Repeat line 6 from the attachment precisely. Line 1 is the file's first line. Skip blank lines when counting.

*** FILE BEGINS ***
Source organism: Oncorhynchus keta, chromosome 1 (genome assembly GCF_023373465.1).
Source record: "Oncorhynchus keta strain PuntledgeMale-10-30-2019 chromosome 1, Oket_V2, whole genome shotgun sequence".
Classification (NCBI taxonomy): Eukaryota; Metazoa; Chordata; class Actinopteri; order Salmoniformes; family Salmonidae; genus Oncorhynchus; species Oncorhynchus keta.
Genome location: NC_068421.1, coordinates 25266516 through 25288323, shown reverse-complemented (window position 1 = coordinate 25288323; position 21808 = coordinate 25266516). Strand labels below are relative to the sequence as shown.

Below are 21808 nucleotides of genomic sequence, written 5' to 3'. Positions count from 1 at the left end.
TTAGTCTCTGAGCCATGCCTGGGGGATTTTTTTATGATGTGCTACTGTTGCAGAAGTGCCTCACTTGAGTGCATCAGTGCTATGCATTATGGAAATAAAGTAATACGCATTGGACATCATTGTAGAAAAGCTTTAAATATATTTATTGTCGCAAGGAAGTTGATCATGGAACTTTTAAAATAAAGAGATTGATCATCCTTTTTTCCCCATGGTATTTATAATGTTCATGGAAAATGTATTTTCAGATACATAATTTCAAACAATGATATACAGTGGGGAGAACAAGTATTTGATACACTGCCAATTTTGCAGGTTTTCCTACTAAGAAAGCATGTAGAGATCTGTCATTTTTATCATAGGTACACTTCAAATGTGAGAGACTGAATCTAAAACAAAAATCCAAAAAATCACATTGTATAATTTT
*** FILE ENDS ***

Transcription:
TTAGTCTCTGAGCCATGCCTGGGGGATTTTTTTATGATGTGCTACTGTTGCAGAAGTGCCTCACTTGAGTGCATCAGTGCTATGCATTATGGAAATAAAGTAATACGCATTGGACATCATTGTAGAAAAGCTTTAAATATATTTATTGTCGCAAGGAAGTTGATCATGGAACTTTTAAAATAAAGAGATTGATCATCCTTTTTTCCCCATGGTATTTATAATGTTCATGGAAAATGTATTTTCAGATACATAATTTCAAACAATGATATACAGTGGGGAGAACAAGTATTTGATACACTGCCAATTTTGCAGGTTTTCCTACTAAGAAAGCATGTAGAGATCTGTCATTTTTATCATAGGTACACTTCAAATGTGAGAGACTGAATCTAAAACAAAAATCCAAAAAATCACATTGTATAATTTT